No Man's Land.

Photographs by Lynne Cohen. Text by Ann Thomas.
Thames & Hudson, London, 2001. 160 pp., 120 duotone and color illustrations, 10¾x11".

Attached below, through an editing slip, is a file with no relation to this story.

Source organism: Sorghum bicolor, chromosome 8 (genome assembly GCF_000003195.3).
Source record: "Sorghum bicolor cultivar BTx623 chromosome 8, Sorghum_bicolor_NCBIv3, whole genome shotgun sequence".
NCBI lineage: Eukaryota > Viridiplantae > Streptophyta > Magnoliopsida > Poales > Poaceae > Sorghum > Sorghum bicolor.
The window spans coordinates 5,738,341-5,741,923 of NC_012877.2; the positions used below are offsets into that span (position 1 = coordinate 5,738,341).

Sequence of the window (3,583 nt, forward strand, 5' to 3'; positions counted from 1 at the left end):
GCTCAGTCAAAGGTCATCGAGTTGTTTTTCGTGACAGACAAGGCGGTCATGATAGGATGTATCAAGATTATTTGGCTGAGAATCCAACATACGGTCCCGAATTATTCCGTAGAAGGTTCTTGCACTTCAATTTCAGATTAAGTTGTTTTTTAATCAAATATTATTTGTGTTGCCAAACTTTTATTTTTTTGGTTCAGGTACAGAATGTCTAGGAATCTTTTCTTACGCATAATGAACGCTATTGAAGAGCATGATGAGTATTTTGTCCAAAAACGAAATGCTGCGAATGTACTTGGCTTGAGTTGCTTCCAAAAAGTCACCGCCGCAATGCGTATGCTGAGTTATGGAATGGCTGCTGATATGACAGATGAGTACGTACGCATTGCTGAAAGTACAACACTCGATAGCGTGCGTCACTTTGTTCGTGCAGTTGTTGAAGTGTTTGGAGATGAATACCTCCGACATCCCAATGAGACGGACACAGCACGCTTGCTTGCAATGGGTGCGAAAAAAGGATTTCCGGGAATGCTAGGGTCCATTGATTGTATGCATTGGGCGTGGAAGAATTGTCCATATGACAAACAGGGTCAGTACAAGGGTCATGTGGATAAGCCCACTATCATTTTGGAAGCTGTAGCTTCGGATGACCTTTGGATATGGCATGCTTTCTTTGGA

We need a good deal of persuading that environments as extraordinary as these actually exist in the real world. But they do, and for thirty years Lynne Cohen has been searching them out and recording there. No Man's Land brings together more than 100 of the most powerful of these images in both duotone and color from the 1970s up to the present day. Cohen began as a sculptor, but in 1971 turned to photography. Her work has certain affinities with Marcel Duchamp's ready-males in that she collects fragments of the real world photographically and turns them into found installations. Her fascination with synthetic materials adds a further distancing coldness to these disturbing images. Cohen's photography has always been concerned with psychological, sociological, intellectual and political artifice and her later pictures reveal a preoccupation with deception, manipulation and control. These are images that force us to ask ourselves what kind of world we have made. No Man's Land includes a critique of Cohen's work by photographic curator Ann Thomas; an interview with the photographer; and a preface by Pierre Theberge and by William A. Ewing, author of the best-selling The Body.

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